COVID-19: Emergency State aid scheme for Irish businesses approvedWednesday, 01 April 2020
A new Irish State aid scheme providing repayable loans to businesses was approved by the European Commission on 31 March. The scheme will be operated by Enterprise Ireland and is set to have an estimated budget of €200 million. It will be available for companies in certain manufacturing sectors or internationally traded employing 10 or more people who expect to experience a decline in turnover of at least 15% compared to their revenue before the coronavirus outbreak.
Following on from our previous update here, the European Commission has now approved a total of seventeen emergency State aid measures in the past two weeks in light of the COVID-19 outbreak. The majority of these measures, including the new Irish scheme, have been adopted under a new Temporary Framework introduced by the Commission, which loosens the State aid rules applicable to Member State economies affected by the outbreak and gives greater scope for public financial assistance. The new Framework permits State aid through a variety of methods including direct grants, State guarantees, subsidised public loans, safeguards for banks lending to SMEs, and short-term export credit insurance, with fewer restrictions on the aid amounts and eligible costs that can be provided to beneficiaries.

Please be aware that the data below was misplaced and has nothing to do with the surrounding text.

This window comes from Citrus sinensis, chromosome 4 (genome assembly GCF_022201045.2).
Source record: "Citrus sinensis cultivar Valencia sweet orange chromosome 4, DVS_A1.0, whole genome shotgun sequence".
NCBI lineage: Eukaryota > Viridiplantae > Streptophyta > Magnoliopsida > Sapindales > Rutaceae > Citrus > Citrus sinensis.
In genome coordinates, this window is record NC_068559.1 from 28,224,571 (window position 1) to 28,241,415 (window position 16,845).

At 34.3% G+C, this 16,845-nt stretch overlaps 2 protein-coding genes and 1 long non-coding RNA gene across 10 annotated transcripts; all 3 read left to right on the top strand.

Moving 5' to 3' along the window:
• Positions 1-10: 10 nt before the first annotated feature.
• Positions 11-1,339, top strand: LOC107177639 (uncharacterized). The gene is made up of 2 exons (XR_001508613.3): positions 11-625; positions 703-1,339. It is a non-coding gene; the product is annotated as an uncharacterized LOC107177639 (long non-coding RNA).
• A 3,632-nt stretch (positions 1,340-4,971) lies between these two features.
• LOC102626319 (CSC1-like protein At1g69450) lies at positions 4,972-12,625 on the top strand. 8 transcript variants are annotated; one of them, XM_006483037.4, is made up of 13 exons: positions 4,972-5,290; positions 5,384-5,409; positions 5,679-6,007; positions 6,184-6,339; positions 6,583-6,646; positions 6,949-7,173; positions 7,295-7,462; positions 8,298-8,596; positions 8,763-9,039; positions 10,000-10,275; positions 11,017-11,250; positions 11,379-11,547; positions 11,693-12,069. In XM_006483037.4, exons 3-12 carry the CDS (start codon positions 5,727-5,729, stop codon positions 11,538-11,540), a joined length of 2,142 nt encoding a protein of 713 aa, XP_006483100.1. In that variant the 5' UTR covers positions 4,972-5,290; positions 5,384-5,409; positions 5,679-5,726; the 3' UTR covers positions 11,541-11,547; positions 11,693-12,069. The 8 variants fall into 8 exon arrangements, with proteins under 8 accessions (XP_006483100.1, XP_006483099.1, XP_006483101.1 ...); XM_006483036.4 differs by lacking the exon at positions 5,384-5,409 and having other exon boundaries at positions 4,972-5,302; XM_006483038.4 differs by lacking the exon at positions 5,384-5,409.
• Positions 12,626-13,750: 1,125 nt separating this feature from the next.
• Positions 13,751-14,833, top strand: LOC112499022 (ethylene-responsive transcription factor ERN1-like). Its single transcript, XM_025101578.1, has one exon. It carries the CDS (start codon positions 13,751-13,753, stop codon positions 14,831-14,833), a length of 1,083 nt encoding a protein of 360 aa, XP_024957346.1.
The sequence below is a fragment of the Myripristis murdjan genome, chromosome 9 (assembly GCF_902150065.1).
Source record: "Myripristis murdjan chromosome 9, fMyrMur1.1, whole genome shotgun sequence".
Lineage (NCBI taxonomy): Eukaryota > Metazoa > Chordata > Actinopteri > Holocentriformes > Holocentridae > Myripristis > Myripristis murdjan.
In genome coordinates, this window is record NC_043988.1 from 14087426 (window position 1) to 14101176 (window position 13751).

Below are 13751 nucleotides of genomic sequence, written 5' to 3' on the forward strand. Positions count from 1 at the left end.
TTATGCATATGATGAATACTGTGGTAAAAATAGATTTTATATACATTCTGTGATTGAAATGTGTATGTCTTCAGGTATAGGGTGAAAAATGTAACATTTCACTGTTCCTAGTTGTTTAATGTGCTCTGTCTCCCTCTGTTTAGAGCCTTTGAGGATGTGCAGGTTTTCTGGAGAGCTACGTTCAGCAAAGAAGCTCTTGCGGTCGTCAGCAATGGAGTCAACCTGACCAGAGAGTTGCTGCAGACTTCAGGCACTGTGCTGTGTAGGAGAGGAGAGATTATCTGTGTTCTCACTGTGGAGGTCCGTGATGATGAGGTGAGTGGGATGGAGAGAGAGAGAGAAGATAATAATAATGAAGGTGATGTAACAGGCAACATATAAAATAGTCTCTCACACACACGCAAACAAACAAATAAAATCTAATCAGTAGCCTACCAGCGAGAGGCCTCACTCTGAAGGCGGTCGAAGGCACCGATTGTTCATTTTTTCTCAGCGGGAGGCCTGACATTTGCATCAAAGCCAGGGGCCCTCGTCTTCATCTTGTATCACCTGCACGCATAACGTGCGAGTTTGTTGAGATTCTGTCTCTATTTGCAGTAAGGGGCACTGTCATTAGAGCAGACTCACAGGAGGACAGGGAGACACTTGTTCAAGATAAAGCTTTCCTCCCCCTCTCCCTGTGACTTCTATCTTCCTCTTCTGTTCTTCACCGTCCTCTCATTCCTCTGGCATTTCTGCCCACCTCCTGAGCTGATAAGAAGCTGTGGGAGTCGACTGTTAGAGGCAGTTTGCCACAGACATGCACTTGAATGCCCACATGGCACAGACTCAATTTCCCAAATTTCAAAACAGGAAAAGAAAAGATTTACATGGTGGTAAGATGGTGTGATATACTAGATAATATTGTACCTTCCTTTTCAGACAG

The new Framework relies on Article 107(3)(b) of the Treaty on the Functioning of the European Union (TFEU), which allows for aid to be granted to “remedy a serious disturbance in the economy of a Member State”. Each scheme notified and approved under the Framework relates to sectors of the economy and businesses set to most severely affected by the outbreak.
For a brief summary of some of the measures adopted to date in other EU Member States, see our recent article here.
Details on the administration of the Enterprise Ireland scheme are still being finalised, though it is likely that businesses will be able to apply for the funding in the next few days.
Please note that the content of this summary does not amount to professional advice. Legal and tax advice should be sought in respect of specific queries. The COVID-19 situation is evolving rapidly and this update is provided on the basis of information available as at 1 April 2020.